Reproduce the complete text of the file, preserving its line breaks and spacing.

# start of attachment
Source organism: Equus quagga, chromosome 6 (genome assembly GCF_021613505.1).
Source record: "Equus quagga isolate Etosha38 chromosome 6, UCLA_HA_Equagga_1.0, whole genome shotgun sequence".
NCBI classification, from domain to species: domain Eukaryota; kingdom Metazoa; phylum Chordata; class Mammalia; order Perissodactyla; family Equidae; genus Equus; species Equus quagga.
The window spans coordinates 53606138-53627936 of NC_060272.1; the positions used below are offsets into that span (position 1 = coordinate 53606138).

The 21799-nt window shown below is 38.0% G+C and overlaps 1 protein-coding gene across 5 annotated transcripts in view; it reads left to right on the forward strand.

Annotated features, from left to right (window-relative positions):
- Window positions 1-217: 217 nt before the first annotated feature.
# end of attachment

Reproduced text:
Source organism: Equus quagga, chromosome 6 (genome assembly GCF_021613505.1).
Source record: "Equus quagga isolate Etosha38 chromosome 6, UCLA_HA_Equagga_1.0, whole genome shotgun sequence".
NCBI classification, from domain to species: domain Eukaryota; kingdom Metazoa; phylum Chordata; class Mammalia; order Perissodactyla; family Equidae; genus Equus; species Equus quagga.
The window spans coordinates 53606138-53627936 of NC_060272.1; the positions used below are offsets into that span (position 1 = coordinate 53606138).

The 21799-nt window shown below is 38.0% G+C and overlaps 1 protein-coding gene across 5 annotated transcripts in view; it reads left to right on the forward strand.

Annotated features, from left to right (window-relative positions):
- Window positions 1-217: 217 nt before the first annotated feature.